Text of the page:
Hungarian Legislation Threatens American University In Budapest
The right-wing government of Hungarian Prime Minister Viktor Orban is taking steps that could cause a popular American university in Budapest to close.
Under a bill submitted to the Hungarian Parliament late Tuesday, non-EU universities issuing diplomas in Hungary would be required to have a campus in their home country.
Central European University — which was founded in 1991 by liberal philanthropist and investor George Soros and is widely considered to be the top private university in Hungary — does not have a campus in the United States, even though it is registered in New York state. Students from scores of countries are enrolled in the university's English-language, graduate and post-graduate programs.
Orban and the Hungarian-born Soros have a strained relationship, even though the prime minister received a scholarship from the Soros foundation that allowed him to study briefly at Oxford.
Hungarian officials say the legislation doesn't have anything to do with Soros or CEU, even though the new requirement doesn't affect Hungary's 27 other non-EU universities, which all have campuses abroad.
They say the changes are needed because foreign-funded universities are operating outside the law. But many Hungarians, and certainly Orban's critics in and outside of the country, believe the legislation is a clear attempt to shut down CEU.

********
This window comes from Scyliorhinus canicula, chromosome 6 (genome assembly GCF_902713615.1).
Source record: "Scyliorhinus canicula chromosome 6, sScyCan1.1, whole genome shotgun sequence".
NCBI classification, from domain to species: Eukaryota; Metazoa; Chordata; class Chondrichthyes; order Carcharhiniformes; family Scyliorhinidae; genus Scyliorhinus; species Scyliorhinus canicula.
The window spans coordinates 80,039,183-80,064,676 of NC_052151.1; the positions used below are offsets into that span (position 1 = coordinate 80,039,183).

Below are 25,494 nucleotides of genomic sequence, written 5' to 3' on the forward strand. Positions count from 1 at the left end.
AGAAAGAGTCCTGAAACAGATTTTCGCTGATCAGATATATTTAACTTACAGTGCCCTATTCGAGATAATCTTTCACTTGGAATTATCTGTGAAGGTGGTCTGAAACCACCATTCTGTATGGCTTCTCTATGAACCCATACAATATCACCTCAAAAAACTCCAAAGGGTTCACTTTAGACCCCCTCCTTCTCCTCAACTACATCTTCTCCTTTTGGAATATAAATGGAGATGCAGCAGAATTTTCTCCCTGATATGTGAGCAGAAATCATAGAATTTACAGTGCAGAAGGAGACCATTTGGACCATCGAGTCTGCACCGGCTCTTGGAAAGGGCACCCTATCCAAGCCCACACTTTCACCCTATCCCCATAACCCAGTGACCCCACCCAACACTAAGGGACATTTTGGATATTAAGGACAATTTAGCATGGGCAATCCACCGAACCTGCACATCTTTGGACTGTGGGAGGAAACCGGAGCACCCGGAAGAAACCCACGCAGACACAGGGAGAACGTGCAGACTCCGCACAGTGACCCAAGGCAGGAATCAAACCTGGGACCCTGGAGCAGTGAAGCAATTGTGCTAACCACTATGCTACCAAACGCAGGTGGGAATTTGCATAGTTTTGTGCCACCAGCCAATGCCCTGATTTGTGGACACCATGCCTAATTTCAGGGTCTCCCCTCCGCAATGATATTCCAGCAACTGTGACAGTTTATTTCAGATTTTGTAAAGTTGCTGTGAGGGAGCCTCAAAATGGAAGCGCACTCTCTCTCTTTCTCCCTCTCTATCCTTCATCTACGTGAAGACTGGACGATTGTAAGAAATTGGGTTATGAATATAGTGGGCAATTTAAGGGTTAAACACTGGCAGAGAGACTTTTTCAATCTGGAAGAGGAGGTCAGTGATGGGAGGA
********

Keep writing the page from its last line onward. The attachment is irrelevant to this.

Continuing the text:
If the legislation passes, the law would take effect in September and CEU would have to open a campus in the United States by Feb. 15, 2018, if it wants to stay open. That is something the university says "would have no educational benefit and would incur needless financial and human resource costs."
The bill "is a threat to our continued existence in Hungary," Michael Ignatieff, CEU's president and rector, told reporters at a news conference. He vowed to fight back, adding: "This university is not going to close under any circumstance and we won't be pushed around."
Ignatieff met with Hungary's education minister Wednesday night in Budapest to try and resolve the conflict, CEU spokeswoman Colleen Sharkey told NPR. She said Ignatieff described the meeting as "icy cool" and that it left him "confused."
Patrick Gaspard, vice president of Soros' Open Society Foundations, flew to Budapest to offer his support to Ignatieff and the university. (The Open Society Foundations is a financial supporter of NPR.)
"CEU represents the best set of values that have really helped to open democratic space in central Europe," he told NPR. "It's clear that scholars, students and those who are committed to the expansion of civil society space will continue to defend those values even in the face of this repressive legislation."
Orban has pledged to turn Hungary into an "illiberal state" and is a staunch supporter of President Trump. Gaspard said it was "difficult to speculate" whether the Hungarian leader was counting on President Trump not to intervene because Trump and Soros also don't get along.
"But it's clear that there is a trend to closing off civil society space in a number of capitals around the world," Gaspard said.
Education Ministry State Secretary Laszlo Palkovics earlier told a news conference: "If the current [U.S.] administration supports it, then so will we."
The U.S. Embassy in Budapest criticized the Hungarian action. Reuters reported Charge d'Affaires David Kostelancik saying in a statement that CEU "enjoys strong bipartisan support in the U.S. government."
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